When I was 19, I had what I can only describe as a conversion experience. The odd thing was that I had already been a committed Christian for a few years by that stage. Normally when you hear about people having conversion or spiritual experiences, it is when they first come to some sort of active faith. For me, though, it was a bit different. 

For a while, I had been very attracted to the more assertive side of Jesus, the passages where He confronts the Pharisees over their hypocrisy, or when He turns over the tables in the temple. These aspects of Jesus attracted me because they were not naturally me. I was more timid and reserved (even though I had a level of confidence about me).

Finding Grace

Grace found. PICTURE: Dewang Gupta/Unsplash.

 

"When grace is shown to us, we can respond in different ways. We can, like Peter when he had the miraculous catch of fish, tell ourselves that we don’t deserve it and turn away and remain in our misery. We can believe it’s too good to be true. Or we can, trembling, step forward slowly and take it. Some of us may even leap forward and grab the bull by its horns and run with it."

After some months of pondering these aspects of Jesus’ life, and feeling intimidated in a particular aspect of my own life, I gradually became sick of my self-pity. The best way I can describe my response is an old-fashioned one: I repented; that is, I turned from my attitude of self-pity to one of assertiveness.

The impact was staggering. God felt more real to me than ever before in my life. Particular passages from the Gospels suddenly came to life. When I read that if the Son sets you free, you will be free indeed, and that you will know the truth and the truth will set you free, I felt like those passages perfectly described my experience. As I write this, I can still picture myself at my desk at Mum’s place reading those passages.

This sense of reality that I was experiencing was like something that had been lost but now was found. It was like this was what I had been searching for my whole life but had never really been consciously aware of it. It felt almost too good to be true. Surely it couldn’t last. 

And therein lies the point of this article. Can we really grasp the goodness of God’s grace to us? In other words: how good can we handle it?

There is a peculiar story in John’s Gospel where a man who had been crippled for 38 years faces the same question. It’s a question from Jesus as He is at the Pool of Bethesda in Jerusalem. Jesus knows that the man had been there for a long time, and he asks the man an odd question: do you want to be healed?

Put yourself in the mind of this man for a moment. You’ve been crippled for 38 years, almost four decades, and every time you go down to the water to get well, someone else gets there before you. 

Then along comes Jesus. You’ve been crippled for more years than He’s been alive and yet He dares to ask you what can only feel like an insulting question. Of course you want to be healed! What do you think?!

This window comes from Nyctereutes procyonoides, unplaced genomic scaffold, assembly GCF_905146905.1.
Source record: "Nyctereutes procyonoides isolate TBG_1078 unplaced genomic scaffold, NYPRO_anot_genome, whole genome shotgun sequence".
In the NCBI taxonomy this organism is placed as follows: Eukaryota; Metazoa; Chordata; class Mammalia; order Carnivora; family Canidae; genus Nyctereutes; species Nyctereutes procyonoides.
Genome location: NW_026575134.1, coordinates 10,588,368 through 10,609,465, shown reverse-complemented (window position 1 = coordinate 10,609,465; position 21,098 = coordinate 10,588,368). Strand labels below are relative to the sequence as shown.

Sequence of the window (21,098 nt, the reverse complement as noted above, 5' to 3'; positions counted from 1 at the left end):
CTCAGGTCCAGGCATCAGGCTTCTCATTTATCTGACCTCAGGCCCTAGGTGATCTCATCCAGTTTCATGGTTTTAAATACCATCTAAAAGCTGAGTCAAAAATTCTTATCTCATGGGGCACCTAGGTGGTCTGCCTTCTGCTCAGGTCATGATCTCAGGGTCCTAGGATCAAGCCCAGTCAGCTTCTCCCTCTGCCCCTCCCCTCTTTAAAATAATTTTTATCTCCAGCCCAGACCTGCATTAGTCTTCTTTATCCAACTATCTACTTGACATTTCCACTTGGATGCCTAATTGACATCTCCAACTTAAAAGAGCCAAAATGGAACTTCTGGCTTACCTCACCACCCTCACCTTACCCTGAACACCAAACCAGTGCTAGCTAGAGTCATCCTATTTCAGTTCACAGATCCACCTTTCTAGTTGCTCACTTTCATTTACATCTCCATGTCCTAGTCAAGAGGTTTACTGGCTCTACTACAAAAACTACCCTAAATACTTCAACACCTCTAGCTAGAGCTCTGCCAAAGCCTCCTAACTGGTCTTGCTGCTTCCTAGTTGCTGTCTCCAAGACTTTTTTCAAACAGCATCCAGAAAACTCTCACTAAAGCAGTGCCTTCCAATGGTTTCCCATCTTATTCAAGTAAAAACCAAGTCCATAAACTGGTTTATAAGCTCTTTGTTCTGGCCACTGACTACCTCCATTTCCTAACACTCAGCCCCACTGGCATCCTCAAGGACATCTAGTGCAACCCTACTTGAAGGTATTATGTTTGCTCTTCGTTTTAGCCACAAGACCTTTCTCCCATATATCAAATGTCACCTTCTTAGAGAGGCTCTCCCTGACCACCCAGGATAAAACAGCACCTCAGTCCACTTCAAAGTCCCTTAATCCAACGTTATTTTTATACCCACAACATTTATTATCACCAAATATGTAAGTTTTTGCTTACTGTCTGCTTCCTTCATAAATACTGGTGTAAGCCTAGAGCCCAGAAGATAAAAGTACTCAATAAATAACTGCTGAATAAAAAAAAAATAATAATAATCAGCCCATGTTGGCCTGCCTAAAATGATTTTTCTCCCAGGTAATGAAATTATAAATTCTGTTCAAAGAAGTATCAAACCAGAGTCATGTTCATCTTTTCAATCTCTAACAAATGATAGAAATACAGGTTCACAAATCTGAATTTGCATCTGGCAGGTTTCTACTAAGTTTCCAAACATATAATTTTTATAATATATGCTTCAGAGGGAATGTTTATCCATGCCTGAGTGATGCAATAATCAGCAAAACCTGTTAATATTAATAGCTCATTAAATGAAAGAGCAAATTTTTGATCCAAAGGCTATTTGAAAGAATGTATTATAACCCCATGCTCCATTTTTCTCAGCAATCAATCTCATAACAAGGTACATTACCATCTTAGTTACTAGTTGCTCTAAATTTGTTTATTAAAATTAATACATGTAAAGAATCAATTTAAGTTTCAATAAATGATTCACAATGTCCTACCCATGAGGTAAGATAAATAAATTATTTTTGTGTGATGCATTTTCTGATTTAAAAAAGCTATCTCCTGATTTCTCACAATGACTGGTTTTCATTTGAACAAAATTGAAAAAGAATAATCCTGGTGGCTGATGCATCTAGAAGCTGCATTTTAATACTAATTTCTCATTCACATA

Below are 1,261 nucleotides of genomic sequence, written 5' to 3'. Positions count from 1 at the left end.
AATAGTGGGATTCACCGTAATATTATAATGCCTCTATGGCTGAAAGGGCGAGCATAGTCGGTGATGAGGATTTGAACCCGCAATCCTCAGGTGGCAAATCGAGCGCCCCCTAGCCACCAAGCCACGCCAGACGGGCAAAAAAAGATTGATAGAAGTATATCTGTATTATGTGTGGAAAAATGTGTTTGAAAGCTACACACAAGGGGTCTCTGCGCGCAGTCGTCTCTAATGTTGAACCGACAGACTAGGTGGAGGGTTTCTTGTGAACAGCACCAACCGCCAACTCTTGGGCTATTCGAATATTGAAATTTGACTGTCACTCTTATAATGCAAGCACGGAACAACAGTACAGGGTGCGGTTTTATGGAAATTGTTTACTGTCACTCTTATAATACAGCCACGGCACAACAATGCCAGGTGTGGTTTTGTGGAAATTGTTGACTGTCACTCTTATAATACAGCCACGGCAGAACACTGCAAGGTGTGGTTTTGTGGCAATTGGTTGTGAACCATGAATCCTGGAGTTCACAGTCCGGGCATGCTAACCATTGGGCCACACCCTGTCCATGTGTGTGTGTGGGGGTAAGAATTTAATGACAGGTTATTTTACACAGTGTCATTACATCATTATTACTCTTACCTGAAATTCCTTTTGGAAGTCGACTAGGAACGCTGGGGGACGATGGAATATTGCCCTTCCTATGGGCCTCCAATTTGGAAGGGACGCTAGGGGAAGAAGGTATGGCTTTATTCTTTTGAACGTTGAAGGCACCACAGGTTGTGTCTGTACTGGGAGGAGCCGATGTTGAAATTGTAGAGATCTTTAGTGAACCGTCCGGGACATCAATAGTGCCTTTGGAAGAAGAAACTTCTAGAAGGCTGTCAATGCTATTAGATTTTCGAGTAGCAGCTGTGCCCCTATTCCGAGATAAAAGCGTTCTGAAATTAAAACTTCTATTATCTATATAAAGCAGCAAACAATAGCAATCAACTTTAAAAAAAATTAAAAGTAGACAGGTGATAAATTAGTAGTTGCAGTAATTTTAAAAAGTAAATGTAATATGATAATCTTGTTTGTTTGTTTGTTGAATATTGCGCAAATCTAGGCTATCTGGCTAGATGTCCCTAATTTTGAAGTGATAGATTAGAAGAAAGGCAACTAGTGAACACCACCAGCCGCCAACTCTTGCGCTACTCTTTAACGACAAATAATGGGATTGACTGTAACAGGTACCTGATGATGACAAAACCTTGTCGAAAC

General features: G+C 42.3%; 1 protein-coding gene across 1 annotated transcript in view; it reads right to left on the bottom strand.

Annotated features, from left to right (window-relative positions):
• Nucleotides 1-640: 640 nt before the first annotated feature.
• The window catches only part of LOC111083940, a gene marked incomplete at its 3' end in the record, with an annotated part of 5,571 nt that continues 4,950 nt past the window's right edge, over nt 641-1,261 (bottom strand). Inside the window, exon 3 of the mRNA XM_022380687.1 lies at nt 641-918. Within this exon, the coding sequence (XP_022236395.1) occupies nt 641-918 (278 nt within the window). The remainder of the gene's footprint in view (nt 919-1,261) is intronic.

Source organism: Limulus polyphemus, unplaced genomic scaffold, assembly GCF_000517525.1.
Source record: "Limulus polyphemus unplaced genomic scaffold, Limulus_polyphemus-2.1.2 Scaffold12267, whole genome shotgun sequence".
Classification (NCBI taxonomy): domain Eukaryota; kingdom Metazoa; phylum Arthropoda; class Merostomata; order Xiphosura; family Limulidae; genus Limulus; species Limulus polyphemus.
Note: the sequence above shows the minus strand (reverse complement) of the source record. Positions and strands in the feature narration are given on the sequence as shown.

But there is a point about human nature to this question. For a young man of about 30, Jesus had incredible insight into life. When you’ve lived a certain way all of your life, and been shamed by others because of your condition, you will accept the shame as just being who you are. You will see yourself as not worthy. Why wouldn’t you? That’s all you know. 

Shame tells us that we are nobodies and that no-one cares. And what’s more, there’s no way out of it. It’s too much effort. It’s actually more comfortable and familiar to stay in our misery. To be healed means you will be a regular member of society like most other people. That means being responsible for yourself. But when you feel shame, you don’t believe in yourself, so you don’t have the confidence to go and try and get out of your comfort zone.

So when Jesus asked the crippled man if he wanted to be healed, He was asking him if he understood what it meant to be a person who could walk tall and look the world in the eye and stand with a sense of dignity. In effect, Jesus was asking, “How good can you handle it?”. 

When grace is shown to us, we can respond in different ways. We can, like Peter when he had the miraculous catch of fish, tell ourselves that we don’t deserve it and turn away and remain in our misery. We can believe it’s too good to be true. Or we can, trembling, step forward slowly and take it. Some of us may even leap forward and grab the bull by its horns and run with it. 

Grace is bigger than shame. It is not too good to be true, and the great thing is, that it is how the universe bends.

Do I want to be healed, or do I want to stay where life is mediocre at best but comfortable? Do we want to know what it is to come out of ourselves and know a life of loving and being loved? As he often did, CS Lewis put it eloquently: "To love at all is to be vulnerable. Love anything and your heart will be wrung and possibly broken. If you want to make sure of keeping it intact you must give it to no-one, not even an animal. Wrap it carefully round with hobbies and little luxuries; avoid all entanglements. Lock it up safe in the casket or coffin of your selfishness. But in that casket, safe, dark, motionless, airless, it will change. It will not be broken; it will become unbreakable, impenetrable, irredeemable. To love is to be vulnerable."

Another great thinker, Soren Kierkegaard, said, referring to life in the affluent West, that we are “tranquilised by the trivial”. We accept the mediocre happinesses of a comfortable life while living with our anxieties and depressions when we could have and do much more. 

A life of meaning, of energy that comes from living for others and for something bigger than ourselves, is actually possible by taking the risk that Jesus offered to the crippled man. The question for is, “How good can we handle it?”